Ethical + Sustainable Herbalism

The market is overrun with supplement companies, gummy vitamins, and rare and exotic herbal treatments with claims to make your life fantastic.  Here at Salt Creek Apothecary, we believe in getting back to the source.

Changing the perspective about how we engage in herbalism starts with the concept of "food as medicine".  Which is why we coined the hashtag #eatyourherbs

Bringing herbs into your daily life through food, spice, tea, and ritual can bring a better appreciation for who and what the herbs are.  It also forces one to see them as products that one would want from local and sustainable sources.  You wouldn't buy a tomato grown 5000 miles away on a farm with unsustainable wages, so why would you with your medicine?

The acquisition of rare herbs not prolific in your bioregion also supports the adulteration and overharvesting abuse so present in botanical supplement companies all over the world.  So maybe you are using an ethically produced frankincense essential oil, but the mere purchasing and promotion of it's use furthers the desire and greed for something otherwise not sustainable. 

But that is just on the physical level.  We at Salt Creek Apothecary firmly believe by reducing herbalism into gelatin capsules (whether local or not) it reaps one of the full emotional/spiritual/psyche experience.  It's not necessarily wrong.  It just reduces the experience into a pills for cure model.  So how are you engaging?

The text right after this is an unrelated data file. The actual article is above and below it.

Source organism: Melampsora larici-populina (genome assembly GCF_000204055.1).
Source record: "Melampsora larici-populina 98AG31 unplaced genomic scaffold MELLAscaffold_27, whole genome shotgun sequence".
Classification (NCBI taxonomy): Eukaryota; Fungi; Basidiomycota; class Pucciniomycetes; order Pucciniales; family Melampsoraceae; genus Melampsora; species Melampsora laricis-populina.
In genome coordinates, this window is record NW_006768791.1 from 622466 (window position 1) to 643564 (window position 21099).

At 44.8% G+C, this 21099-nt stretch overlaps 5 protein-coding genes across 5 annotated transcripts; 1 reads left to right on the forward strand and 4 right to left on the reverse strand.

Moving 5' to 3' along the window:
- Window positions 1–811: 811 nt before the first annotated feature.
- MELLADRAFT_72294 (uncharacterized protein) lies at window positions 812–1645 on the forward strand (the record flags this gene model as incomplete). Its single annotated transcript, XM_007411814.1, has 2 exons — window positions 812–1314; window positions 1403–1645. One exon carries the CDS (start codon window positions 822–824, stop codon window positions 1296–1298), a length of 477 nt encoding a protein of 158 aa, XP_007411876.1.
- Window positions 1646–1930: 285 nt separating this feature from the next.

First, understand that the psyche and spirit are interconnected to our living world in a multitude of facets and functions.  Second, be open, and willing to receive.  We at Salt Creek Apothecary do not pretend to know the ways of our ancestors, but we are willing to listen.  We are willing to learn.  Open yourself to the songs, history, and tales each plant offers and respect it for its gifts it presents.  Give thanks for those before you.  Be teachable.

Below you will find a list of endangered herbs that should be brought to peoples awareness.  Please do not buy these plants as products for whatever reason, unless you are testing your hand at growing endangered plants.


"Over 38,700 species – including roughly 5,950 species of animals and 32,800 species of plants – are protected by CITES against over-exploitation through international trade."


"Today, with the expertise and reach of its more than 1,300 Members – including States, government agencies, NGOs and Indigenous Peoples’ Organisations – and over 15,000 international experts, IUCN is the world’s largest and most diverse environmental network. It continues to champion nature-based solutions as key to the implementation of international agreements such as the Paris climate change agreement and the 2030 Sustainable Development Goals."